That the EU is a political project, and that ideology must therefore trump pragmatism, is a cornerstone of Eurosceptic belief. It was this view that, according to Lord Ashcroft’s research, drove the EU referendum result. The main reason why the British people voted to leave was that they believed “decisions about the UK should be taken in the UK”.
Maintaining the integrity of the European project, rather than seeking maximum economic benefit for both the EU and the UK, has duly driven the EU’s approach to Brexit. Article 50 of the European Constitution is consistent with discussing both withdrawal and trade arrangements simultaneously. Indeed, some argue that the sequencing of talks is in breach of the article.
None the less, that sequencing has taken place, and the deal agreed between the EU and the Government envisages the Political Declaration, which covers those trade arrangements, being finalised after the Withdrawal Agreement, rather than simultaneously. The EU’s negotiating approach has not to date been driven by the desire to protect sales to Britain of German cars, French wine, Italian prosecco, and so on.
This background is worth bearing in mind as the Conservative leadership election continues. Both Jeremy Hunt and Boris Johnson claim that a new deal is possible before October 31. Hunt believes that the Withdrawal Agreement can still pass through the Commons if the backstop is changed. Johnson wants to “disaggregate the elements of the otherwise defunct Withdrawal Agreement”.
He suggested on Saturday that the EU should receive the £39 billion agreed under the terms of the Withdrawal Agreement in return for a free trade deal “that we’ll negotiate in the implementation period, after we’ve come out on October 31st”. His critics have not been slow to point out that if there is no Withdrawal Agreement, there is no implementation period.
As matters stand, this is correct. But what Johnson seems to be referring to is a new deal along the lines of the second proposal within the original Malthouse Compromise. In crude terms, that would offer money from Britain in return for the trading status quo, for two years (hence his reference to the implementation period). The legal vehicle for this “zero for zero” temporary arrangement would be GATT’s Article XXIV.
There is learned argument back and forth about whether this is possible in theory. But let us cut to the chase by asking – on the presumption for a moment that it is – whether or not the EU would agree it in practice. For it to do so, the EU would have to elevate mutual economic interest above established political doctrine – and the expression of it in the “backstop within the backstop”, that’s to say, within the proposed arrangements for Northern Ireland.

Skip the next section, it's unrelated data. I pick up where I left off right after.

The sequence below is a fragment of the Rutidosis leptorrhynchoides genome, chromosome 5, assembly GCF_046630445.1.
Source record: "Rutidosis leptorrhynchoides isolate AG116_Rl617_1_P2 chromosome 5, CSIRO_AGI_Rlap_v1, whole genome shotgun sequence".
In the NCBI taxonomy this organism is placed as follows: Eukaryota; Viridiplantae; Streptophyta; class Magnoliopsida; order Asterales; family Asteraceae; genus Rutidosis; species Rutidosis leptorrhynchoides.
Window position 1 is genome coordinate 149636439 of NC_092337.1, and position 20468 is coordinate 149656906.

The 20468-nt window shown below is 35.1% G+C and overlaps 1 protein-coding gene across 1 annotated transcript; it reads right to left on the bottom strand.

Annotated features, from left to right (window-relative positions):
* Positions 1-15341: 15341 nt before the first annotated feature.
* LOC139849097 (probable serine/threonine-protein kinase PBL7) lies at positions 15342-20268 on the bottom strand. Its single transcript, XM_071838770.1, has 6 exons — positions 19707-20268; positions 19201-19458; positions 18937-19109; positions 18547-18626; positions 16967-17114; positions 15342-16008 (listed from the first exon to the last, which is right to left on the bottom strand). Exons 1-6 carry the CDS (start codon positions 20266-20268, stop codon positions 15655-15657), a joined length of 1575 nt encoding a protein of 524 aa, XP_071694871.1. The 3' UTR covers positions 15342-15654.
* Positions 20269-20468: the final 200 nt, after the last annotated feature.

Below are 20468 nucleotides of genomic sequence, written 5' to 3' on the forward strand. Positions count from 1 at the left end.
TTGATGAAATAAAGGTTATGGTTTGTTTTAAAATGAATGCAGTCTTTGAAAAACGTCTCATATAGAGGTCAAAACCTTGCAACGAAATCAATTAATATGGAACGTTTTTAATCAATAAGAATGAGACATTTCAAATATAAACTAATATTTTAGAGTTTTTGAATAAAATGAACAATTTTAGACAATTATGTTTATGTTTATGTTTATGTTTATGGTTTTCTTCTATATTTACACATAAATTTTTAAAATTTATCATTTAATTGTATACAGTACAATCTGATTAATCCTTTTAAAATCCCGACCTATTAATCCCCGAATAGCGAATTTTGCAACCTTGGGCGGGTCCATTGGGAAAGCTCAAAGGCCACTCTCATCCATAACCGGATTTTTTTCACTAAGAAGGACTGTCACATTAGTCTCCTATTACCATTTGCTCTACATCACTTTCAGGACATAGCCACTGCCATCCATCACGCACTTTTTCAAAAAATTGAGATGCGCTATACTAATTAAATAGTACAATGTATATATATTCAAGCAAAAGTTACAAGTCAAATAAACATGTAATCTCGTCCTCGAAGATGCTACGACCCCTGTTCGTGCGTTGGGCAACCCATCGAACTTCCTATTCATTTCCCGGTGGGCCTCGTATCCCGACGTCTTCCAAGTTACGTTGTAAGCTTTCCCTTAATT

The joint instrument and unilateral declaration reduce, in our view, the likelihood of this backstop being applied indefinitely. Today’s report by the Prosperity UK Alternative Arrangements Commission, chaired by two former Remain-backing MPs, Greg Hands and our columnist Nicky Morgan, sets out means by which it could be brought to an end sooner rather than later by alternative arrangements – and without, please note, new technology.
The beauty of the Commission’s proposal is that it could be applied either under the terms of the Withdrawal Agreement or under those of some other deal. But regardless of the Commission’s plan, the hard question that remains is: on the evidence of this negotiation to date, is the EU really likely to abandon the present deal and drop the Withdrawal Agreement within six months?
Our illusionless take is that there is some room for manoeuvre around the backstop, but that no-one ever got richer by betting against the EU’s attachment to ideology. Some of our Brexiteer friends have done otherwise. Remember the claim that Britain would definitely leave the EU on March 29th. Or that Salvini would veto an extension. Or that Orban would do instead. Or as well as.
The most sensible course for Brexiteers to take is to prepare for No Deal on October 31st, rather than take comfort in designs that are unlikely to fly. There has been ambiguity about whether Johnson is really ready to take Britain out without a deal on that date. He told the European Research Group that he would do so during hustings before the first Parliamentary ballot of the leadership contest.
In public since, he has been less clear, saying in last week’s BBC TV debate that a deal by the end of October is “eminently feasible”. In his Daily Telegraph column today, he swings back in the other direction. “We are going to come out of the EU on October 31, he writes. “We can, we must and we will. [Our italics.] The “we must and we will” formula is repeated further down the column, just in case the reader missed it first time round.
That seems unambiguous. We hesitate only because, with Johnson, one never quite knows: it’s his public policy stance, not his private life, that is worrying us. But all in all, the EU’s negotiating stance to date, plus Johnson’s words this morning, make a No Deal negotiating outcome at the end of October all the more likely. That, in turn, means the Commons moving to block it. In these circumstances, a general election would almost certainly follow.
As we argued last Friday, Johnson will therefore need to form a Cabinet completely committed to No Deal if necessary. The pressures on him, if and when he wins, will be huge. On the one hand, dismissing opponents of No Deal to the backbenches will be perilous; on the other, not doing so would be fatal. In the meantime, Brexiteers should pay the EU the compliment of understanding its negotiating stance – and taking it seriously.